The Los Angeles Dodgers completed their search for a right-handed hitting outfielder by acquiring Trayce Thompson from the Detroit Tigers in exchange for cash considerations.
Thompson was previously in the organization from December 2015 until April 3, 2018, when he was claimed off waivers by the New York Yankees.
During parts of 2016-17, Thompson looked like he could be a key piece for the Dodgers for years to come. But he suffered what was ultimately discovered to be multiple fractured vertebrae in his back, and he didn’t play after July 10, 2017.
Thompson then bounced around with multiple organizations, making stops with the Yankees, Oakland Athletics, Chicago White Sox, Arizona Diamondbacks, Cleveland Guardians, Chicago Cubs and San Diego Padres before he signed with the Tigers organization and went to their Triple-A affiliate.
Now that Thompson is back with the Dodgers, where he first started to look like a legitimate Major League player, he is happy to return and see some of his previous teammates again, via SportsNet LA:
“It’s kind of hard to describe. It’s something that I for sure never thought of. It’s just surreal, but it’s good to see a lot of familiar faces and some few faces obviously since the last time I was here. I’m excited. Excited to be a Major Leaguer, excited to be with a team and some of the same group of guys I spent a lot of time with, and obviously a really good team. So I’m just excited to be here and try to see what I can do to help these guys.”
The 31-year-old hit .299/.352/.639 with seven doubles, eight home runs and 19 RBI across 25 games with the Toledo Mud Hens before being acquired by the Dodgers. But perhaps most importantly, he looked healthy for the first time in years, so he’s hoping to pick up where he last left off before the injury with the Dodgers:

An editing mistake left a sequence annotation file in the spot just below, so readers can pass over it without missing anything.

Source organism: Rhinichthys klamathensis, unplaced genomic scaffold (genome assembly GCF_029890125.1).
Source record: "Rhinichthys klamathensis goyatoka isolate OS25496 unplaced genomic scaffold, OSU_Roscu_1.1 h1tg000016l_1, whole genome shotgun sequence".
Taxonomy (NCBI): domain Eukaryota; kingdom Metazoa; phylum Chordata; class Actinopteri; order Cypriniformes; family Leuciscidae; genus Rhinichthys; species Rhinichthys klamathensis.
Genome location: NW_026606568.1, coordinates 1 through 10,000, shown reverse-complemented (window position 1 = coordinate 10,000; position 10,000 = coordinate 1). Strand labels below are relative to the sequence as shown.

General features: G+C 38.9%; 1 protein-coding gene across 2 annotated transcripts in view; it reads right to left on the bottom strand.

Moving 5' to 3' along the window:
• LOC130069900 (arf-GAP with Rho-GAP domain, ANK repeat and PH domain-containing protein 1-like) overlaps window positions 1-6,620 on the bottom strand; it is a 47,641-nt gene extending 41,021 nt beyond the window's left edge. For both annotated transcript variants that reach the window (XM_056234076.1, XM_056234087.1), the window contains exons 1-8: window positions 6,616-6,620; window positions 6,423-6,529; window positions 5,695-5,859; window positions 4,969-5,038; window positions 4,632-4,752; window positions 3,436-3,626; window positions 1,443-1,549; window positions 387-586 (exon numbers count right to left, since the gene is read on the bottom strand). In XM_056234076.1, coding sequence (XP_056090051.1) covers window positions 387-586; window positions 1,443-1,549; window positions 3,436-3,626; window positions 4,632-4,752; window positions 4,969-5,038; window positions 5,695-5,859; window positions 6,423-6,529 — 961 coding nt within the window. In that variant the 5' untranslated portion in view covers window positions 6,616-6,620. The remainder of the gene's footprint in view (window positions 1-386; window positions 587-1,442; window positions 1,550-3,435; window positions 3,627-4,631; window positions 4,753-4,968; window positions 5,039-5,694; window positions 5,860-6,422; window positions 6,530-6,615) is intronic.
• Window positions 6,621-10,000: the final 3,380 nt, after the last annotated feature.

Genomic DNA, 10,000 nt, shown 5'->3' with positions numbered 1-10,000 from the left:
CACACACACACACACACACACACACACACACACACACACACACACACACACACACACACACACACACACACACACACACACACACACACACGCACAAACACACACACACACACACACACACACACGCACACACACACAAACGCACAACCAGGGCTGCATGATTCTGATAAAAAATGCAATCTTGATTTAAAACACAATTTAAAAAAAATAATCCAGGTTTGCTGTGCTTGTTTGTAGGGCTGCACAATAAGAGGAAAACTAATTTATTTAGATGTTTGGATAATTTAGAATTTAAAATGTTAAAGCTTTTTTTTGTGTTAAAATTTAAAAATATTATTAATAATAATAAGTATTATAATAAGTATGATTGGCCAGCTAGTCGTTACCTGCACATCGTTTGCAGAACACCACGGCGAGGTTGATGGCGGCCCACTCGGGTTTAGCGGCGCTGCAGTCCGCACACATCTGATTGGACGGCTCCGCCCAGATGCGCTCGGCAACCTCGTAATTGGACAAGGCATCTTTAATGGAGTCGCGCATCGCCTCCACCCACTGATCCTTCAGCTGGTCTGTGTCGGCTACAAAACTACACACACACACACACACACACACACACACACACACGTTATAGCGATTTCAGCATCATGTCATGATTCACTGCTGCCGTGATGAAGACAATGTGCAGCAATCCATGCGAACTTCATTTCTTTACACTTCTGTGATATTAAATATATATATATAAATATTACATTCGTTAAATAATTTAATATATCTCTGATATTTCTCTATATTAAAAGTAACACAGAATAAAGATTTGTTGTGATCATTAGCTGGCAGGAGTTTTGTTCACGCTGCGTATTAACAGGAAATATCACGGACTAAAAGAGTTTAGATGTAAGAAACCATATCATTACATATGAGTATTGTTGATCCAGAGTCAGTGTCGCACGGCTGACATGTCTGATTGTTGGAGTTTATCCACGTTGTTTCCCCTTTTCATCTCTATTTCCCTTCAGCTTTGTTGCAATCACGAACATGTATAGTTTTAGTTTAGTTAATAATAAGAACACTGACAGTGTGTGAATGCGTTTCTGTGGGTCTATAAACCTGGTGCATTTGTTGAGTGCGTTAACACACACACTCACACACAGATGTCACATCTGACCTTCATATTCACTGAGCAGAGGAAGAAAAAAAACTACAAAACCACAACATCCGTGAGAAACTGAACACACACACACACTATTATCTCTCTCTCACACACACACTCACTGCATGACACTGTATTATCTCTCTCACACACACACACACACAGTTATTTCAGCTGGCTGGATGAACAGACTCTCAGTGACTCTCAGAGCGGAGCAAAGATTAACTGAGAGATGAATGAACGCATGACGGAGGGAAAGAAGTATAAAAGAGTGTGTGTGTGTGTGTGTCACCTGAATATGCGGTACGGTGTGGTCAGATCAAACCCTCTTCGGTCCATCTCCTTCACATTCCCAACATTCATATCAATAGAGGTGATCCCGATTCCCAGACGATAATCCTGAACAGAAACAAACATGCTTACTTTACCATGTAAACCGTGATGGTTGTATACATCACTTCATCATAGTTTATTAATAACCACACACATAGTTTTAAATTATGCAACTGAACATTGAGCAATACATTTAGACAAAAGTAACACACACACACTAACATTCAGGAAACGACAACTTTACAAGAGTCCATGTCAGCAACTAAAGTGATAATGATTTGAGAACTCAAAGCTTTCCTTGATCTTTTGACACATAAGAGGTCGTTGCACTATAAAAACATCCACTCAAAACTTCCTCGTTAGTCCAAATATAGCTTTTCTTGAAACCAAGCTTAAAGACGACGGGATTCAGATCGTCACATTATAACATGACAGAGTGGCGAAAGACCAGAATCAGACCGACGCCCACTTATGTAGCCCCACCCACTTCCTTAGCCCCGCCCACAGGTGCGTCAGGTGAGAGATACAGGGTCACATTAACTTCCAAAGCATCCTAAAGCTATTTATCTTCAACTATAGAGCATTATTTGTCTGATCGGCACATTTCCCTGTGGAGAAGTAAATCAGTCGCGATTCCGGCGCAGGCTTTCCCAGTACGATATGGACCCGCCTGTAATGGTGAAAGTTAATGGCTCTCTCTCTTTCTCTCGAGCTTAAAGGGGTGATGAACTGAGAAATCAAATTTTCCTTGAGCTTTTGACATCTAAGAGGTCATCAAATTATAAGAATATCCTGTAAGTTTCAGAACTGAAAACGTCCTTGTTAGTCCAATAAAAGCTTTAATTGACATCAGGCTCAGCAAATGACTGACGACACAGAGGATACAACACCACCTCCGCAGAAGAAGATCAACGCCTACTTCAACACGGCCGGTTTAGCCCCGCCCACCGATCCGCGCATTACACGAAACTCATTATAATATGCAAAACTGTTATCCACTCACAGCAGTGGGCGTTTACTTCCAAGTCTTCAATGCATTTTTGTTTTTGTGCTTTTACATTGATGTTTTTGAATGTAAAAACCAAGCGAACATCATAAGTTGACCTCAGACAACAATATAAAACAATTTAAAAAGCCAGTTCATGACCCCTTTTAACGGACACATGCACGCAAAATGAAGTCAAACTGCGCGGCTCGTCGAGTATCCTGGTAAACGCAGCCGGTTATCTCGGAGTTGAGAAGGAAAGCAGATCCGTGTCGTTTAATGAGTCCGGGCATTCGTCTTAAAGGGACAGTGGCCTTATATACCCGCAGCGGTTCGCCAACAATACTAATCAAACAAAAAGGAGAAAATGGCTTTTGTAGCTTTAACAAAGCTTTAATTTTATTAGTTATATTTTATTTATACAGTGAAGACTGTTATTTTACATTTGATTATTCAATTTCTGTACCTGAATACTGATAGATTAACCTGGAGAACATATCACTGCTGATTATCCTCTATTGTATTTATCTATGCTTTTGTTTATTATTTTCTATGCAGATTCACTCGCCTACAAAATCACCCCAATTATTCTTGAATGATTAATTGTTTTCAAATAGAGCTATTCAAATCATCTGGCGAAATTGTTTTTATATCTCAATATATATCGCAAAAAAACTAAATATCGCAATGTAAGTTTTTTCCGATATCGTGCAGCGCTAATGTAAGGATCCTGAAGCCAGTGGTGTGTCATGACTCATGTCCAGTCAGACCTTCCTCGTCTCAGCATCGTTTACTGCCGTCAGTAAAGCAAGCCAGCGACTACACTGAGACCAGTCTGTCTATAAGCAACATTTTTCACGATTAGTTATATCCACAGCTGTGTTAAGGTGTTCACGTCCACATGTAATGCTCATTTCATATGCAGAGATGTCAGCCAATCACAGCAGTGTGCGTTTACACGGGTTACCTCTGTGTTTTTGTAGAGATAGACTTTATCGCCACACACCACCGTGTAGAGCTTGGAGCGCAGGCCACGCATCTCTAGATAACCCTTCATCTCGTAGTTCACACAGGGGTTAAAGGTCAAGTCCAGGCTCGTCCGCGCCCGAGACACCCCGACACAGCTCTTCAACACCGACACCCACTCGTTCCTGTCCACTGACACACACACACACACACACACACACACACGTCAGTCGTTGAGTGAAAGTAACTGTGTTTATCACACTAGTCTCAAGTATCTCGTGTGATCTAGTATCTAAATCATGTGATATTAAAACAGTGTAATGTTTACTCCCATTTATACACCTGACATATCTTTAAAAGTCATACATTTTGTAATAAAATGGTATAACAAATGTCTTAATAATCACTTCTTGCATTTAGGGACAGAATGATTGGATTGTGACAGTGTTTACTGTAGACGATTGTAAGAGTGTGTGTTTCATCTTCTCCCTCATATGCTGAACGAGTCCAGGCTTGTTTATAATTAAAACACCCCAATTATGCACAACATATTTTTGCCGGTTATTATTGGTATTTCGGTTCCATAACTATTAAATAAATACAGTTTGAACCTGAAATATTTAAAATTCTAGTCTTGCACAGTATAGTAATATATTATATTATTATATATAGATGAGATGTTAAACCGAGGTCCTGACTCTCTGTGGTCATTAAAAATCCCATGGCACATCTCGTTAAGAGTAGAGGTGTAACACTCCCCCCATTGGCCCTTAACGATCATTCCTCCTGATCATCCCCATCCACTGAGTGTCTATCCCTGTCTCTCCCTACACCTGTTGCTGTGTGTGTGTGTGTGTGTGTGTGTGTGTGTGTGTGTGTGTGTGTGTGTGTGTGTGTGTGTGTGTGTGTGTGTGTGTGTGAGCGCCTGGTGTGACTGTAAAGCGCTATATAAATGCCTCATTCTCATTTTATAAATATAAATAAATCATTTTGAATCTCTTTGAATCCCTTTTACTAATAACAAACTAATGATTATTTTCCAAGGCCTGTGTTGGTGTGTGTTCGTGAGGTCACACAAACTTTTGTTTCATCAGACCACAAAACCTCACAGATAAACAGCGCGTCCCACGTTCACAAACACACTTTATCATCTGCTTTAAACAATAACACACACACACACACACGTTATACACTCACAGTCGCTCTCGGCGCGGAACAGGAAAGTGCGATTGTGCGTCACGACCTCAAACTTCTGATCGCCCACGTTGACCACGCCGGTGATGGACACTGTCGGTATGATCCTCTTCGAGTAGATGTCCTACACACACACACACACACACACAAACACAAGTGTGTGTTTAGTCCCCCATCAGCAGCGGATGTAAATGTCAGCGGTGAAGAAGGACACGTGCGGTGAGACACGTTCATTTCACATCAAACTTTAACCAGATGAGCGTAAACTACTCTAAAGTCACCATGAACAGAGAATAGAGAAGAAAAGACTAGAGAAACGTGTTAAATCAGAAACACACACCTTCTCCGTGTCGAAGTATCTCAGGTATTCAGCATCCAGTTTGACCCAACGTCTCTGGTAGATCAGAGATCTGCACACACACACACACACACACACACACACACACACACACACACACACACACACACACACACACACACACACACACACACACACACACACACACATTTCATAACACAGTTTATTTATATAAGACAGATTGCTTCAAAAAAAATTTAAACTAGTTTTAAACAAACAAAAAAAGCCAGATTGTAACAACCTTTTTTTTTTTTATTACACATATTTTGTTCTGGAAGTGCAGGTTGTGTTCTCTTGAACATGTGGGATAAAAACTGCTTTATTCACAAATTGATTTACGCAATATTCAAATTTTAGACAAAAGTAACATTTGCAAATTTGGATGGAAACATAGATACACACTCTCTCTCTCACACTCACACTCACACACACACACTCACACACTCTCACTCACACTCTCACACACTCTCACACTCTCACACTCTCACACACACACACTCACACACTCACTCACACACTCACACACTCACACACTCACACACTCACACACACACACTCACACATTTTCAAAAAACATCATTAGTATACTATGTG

“It’s kind of a full-circle moment. I feel like Andrew (Friedman) and these guys have always known what I’m capable of. I feel like the last couple years I started to make some good baseball adjustments and I feel like this year it’s kind of all come to fruition. For them to kind of keep notice of me means a lot. And for them to obviously bring me along just means a lot. I want to prove them right and prove myself right to everybody.”
Thompson will likely have at least two weeks to prove he can be a valuable bench piece for the Dodgers. But once Mookie Betts returns, they will need to make a decision on keeping their newly acquired outfielder, trying to send him to Triple-A, or designating him for assignment.
Over parts of two seasons with L.A., Thompson hit a combined .207/.287/.407 with 13 doubles, 14 home runs and 34 RBI in 107 games. Over parts of six MLB seasons, he is a career .205/.280/.397 hitter with 26 home runs.
Dodgers looking for offensive consistency
The Dodgers lineup features a bevy of All-Stars, but the offense collectively has been inconsistent — especially as of late, which coincides with the club dropping 11 of their last 19 games.
While the Dodgers rank in the top five in several offensive categories, the team has struggled to consistently put runs on the board during the skid. Since May 30, L.A. has been shut out twice but they also have scored as many as 11 runs in a game.
Dodgers manager Dave Roberts recently blamed the slump on the club straying away from focusing on what’s best for the team in favor of individual statistics. President of baseball operations Andrew Friedman agreed with that sentiment but also noted the lineup has lacked consistency.
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